Credit agency Fitch Ratings has described the Iraqi economy as "stable", but warned of "elevated political risks" in a note released Friday.
Fitch gave Iraq a '-B' rating which denotes a significantly elevated default risk relative to other issuers or obligations in the same country.
"Political risk and insecurity are among the highest faced by any sovereign rated by Fitch.
“Sectarian conflict has raged with varying intensity since 2003, ISIS [Daesh] militants currently effectively hold three of the 18 provinces, relations with the Kurdish regional government are volatile and governance indicators are exceptionally weak," Fitch warned.
However, Iraq's oil production provides a relatively stable resource, Fitch said.
"Iraq holds the world's fifth largest oil reserves and significant amounts of gas. Oil production has risen rapidly to 3.3 million barrels per day in May 2015, from an average of 2.4 million barrels per day in 2010, with Iraq becoming the world's second largest exporter in 2014.
“Production costs are low. The bulk of oil production facilities and infrastructure are away from areas of domestic insecurity. Investment is under way to further raise production capacity, although infrastructure bottlenecks remain a constraint and investment plans were set back by payment arrears in 2014," according to Fitch.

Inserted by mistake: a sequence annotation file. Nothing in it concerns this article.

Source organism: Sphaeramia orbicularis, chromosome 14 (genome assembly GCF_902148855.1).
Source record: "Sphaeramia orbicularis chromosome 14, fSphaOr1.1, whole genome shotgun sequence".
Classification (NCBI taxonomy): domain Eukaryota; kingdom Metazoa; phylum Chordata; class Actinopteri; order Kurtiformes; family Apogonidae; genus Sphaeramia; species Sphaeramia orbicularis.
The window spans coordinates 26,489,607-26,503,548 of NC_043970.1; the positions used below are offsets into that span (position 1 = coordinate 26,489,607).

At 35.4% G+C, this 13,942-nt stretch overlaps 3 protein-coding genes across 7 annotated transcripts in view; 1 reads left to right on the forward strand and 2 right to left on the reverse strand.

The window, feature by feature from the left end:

Fitch pointed out that arrears in payments to international oil companies have been cleared.
"Commodity dependence is among the highest of all rated sovereigns. Oil accounts for around 40 percent of GDP and over 90 percent of fiscal and current external receipts.
“Despite some modest initiatives to introduce new excise and consumption taxes this year, there is little prospect of revenue diversification over our forecast period to end-2017."
Government finances are still a major challenge for Baghdad.
"Iraq's fiscal position has deteriorated rapidly since 2013 and Fitch forecasts a double-digit fiscal deficit for 2015, owing to lower oil prices, higher military spending and costs associated with civil conflict. Savings buffers built during previous years of high oil prices have been largely eroded, and the deficit will be financed by debt, likely including a eurobond and funding through an IMF rapid financing instrument that was approved in July.
“Rising oil production and prices should lead to a narrowing of the budget deficit in 2016."
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